Anne Van Camp, director of the Smithsonian Institution Archives, radiates exuberance about her work. You would think she won the lottery.
Van Camp is a historian by training and an archivist by circumstance. She began her career at Chase Manhattan Bank as an archives manager, went on to Stanford’s Hoover Institution as a director of archives, then to the Research Library Group as an archivist and finally to the Smithsonian.
Early on, she appreciated the power of technology to both transmit and record historical events in real time. When the Berlin wall fell in 1989, she was at the Hoover Institution – which was known for documenting contemporary war and revolution – and helped archive it on video. Van Camp said, “It struck me that part of why things happened so quickly and bloodlessly was because of the technology of information.”
During the Tiananmen Square protests, Van Camp helped the Hoover Institution archive emails from China but she also experienced the unique limitations of the then-current technology. “There was an instantaneous flood of email from China,” Van Camp said. “And not that many people had e-mail at the time. We had a couple of people trying to collect all of this stuff but what they did was print it all out…stacks and stacks of paper. It was the best that we knew to do. People didn’t think about how we were going to actually preserve online data and information like that.”
RLG was a transformative experience for Van Camp, in part because she was at the center of the commercial Internet’s Big Bang in Silicon Valley. “Everything changed so quickly from 1996 to the mid-2000s when I left RLG,” she said. “We went full bore on the Internet, putting web pages out and collecting information in all kinds of new ways, dramatically enhancing access to research resources wherever they were, linking up collections that were dispersed. And then people got the idea to digitize all collection materials and put those out…not just descriptions of things but real things and images of real things.”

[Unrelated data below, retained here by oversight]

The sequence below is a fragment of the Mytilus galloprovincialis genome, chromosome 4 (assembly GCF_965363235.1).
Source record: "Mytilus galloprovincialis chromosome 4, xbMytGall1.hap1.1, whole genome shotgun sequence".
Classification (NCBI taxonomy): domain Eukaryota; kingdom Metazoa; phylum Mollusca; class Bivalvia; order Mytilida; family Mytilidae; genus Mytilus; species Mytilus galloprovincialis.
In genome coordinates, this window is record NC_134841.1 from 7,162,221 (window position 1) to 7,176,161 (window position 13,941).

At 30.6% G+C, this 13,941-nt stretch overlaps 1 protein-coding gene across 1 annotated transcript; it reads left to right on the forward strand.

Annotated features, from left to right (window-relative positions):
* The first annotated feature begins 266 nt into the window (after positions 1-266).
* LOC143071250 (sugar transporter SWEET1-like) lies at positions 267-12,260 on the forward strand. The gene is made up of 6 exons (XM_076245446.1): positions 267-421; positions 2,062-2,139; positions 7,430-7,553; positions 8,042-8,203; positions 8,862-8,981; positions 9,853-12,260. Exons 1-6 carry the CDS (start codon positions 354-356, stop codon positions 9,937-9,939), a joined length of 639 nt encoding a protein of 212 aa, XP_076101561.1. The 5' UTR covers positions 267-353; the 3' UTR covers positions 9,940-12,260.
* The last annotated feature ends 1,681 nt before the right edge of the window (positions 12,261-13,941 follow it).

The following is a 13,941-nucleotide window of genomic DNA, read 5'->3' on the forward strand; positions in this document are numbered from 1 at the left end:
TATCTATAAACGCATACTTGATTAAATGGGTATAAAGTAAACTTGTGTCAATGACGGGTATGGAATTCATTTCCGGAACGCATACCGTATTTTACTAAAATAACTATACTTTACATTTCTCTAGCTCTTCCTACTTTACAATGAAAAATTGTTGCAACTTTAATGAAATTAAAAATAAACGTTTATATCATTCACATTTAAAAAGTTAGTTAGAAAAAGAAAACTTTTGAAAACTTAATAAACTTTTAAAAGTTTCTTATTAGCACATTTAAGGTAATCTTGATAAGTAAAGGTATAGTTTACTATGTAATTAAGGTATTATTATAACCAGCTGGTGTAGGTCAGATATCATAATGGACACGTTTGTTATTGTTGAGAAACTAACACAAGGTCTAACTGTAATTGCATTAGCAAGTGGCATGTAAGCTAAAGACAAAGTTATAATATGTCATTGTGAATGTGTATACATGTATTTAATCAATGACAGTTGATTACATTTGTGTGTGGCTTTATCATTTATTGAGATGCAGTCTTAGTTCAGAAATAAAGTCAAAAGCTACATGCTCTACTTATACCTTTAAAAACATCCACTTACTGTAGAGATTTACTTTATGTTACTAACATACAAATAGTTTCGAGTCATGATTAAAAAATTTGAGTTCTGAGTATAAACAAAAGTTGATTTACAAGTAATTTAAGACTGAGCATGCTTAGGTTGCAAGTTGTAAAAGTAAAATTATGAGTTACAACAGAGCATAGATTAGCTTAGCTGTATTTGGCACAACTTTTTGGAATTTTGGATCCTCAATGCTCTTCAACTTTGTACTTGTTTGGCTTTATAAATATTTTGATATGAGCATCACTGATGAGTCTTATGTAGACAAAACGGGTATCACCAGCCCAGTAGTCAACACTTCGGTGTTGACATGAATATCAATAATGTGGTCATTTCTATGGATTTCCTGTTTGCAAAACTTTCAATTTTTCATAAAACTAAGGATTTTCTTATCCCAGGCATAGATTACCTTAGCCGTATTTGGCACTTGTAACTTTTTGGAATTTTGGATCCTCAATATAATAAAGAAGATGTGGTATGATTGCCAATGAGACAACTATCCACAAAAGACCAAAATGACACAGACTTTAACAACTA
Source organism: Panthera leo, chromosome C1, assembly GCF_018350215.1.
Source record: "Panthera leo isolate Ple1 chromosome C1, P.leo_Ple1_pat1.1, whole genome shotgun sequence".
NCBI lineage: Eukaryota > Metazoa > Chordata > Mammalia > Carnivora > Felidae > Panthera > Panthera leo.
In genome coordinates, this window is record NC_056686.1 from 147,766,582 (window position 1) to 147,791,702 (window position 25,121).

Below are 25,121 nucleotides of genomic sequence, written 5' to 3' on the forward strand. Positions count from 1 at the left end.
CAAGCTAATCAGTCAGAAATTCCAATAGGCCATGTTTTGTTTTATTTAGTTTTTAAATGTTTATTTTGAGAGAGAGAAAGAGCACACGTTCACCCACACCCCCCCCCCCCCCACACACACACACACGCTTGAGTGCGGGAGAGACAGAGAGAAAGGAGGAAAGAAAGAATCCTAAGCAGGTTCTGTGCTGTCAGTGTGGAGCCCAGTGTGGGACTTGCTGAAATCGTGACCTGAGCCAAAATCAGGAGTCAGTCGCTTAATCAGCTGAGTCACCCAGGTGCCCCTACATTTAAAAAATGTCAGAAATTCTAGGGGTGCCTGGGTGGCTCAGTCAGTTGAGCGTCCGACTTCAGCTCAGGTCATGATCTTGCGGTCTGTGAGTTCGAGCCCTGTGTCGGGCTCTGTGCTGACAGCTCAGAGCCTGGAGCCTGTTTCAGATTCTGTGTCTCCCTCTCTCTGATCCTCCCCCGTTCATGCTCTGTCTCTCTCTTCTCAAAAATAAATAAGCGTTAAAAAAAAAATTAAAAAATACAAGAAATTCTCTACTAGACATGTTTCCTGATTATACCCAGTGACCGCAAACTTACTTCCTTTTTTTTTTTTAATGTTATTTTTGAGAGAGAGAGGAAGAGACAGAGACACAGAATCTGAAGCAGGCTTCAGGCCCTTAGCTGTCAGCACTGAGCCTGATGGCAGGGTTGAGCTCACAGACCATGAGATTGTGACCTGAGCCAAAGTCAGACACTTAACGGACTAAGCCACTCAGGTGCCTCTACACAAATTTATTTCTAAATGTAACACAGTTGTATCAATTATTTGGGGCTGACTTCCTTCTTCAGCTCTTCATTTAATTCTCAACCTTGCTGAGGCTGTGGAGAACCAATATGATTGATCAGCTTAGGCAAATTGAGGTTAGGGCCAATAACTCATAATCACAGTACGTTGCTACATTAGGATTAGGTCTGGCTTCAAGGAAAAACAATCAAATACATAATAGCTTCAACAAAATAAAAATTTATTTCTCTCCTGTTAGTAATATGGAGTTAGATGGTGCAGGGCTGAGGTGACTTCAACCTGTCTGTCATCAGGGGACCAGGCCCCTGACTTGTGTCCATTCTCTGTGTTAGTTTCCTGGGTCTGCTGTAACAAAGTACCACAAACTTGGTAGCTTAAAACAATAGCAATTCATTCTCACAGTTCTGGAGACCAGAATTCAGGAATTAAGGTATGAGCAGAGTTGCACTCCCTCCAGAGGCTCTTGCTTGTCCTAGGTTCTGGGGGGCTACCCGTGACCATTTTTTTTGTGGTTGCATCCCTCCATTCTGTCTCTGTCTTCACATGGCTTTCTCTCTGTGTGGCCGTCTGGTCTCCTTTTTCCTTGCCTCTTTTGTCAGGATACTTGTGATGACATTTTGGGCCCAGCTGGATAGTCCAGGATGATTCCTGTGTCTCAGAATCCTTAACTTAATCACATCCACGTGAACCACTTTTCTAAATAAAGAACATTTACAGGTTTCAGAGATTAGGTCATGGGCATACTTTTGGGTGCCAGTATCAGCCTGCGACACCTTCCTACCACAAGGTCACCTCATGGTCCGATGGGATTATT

When Van Camp became director of the Smithsonian archives in 2007, her task was to continue documenting the Smithsonian’s history, from its inception to its current activities. Though she brought with her a decade of Silicon Valley technological experience, the institutional challenge and scope she faced at the Smithsonian was enormous. “The Smithsonian Institution has 19 museums, nine major research centers located in various places around the world,” Van Camp said. “We have a library system that includes 20 libraries. We have a lot of research scientists all over the world collecting information of sorts.”
Van Camp said that the Smithsonian archives in 2007 were in good technological shape but they were ready for improvement. “They have been documenting stuff here since the beginning of time and we had some really good people in place,” she said. “The IT archivist was already engaged in a collaborative project to deal with electronic mail and they were thinking about some future projects. But they were also a little bit behind the curve in terms of using technology to best highlight the collections. And they weren’t doing any social media or anything like that and they hadn’t really embraced EAD as a way to describe the finding aids and get them out online. But those are really easy things to implement once people were given the resources and were encouraged to do it.”
Now, five years later, all of the Smithsonian’s finding aids are online, they have new websites and a proliferation of blogs. She noted, with well-deserved pride, that Boing Boing and Wired recently picked up a story that her department posted on its blog.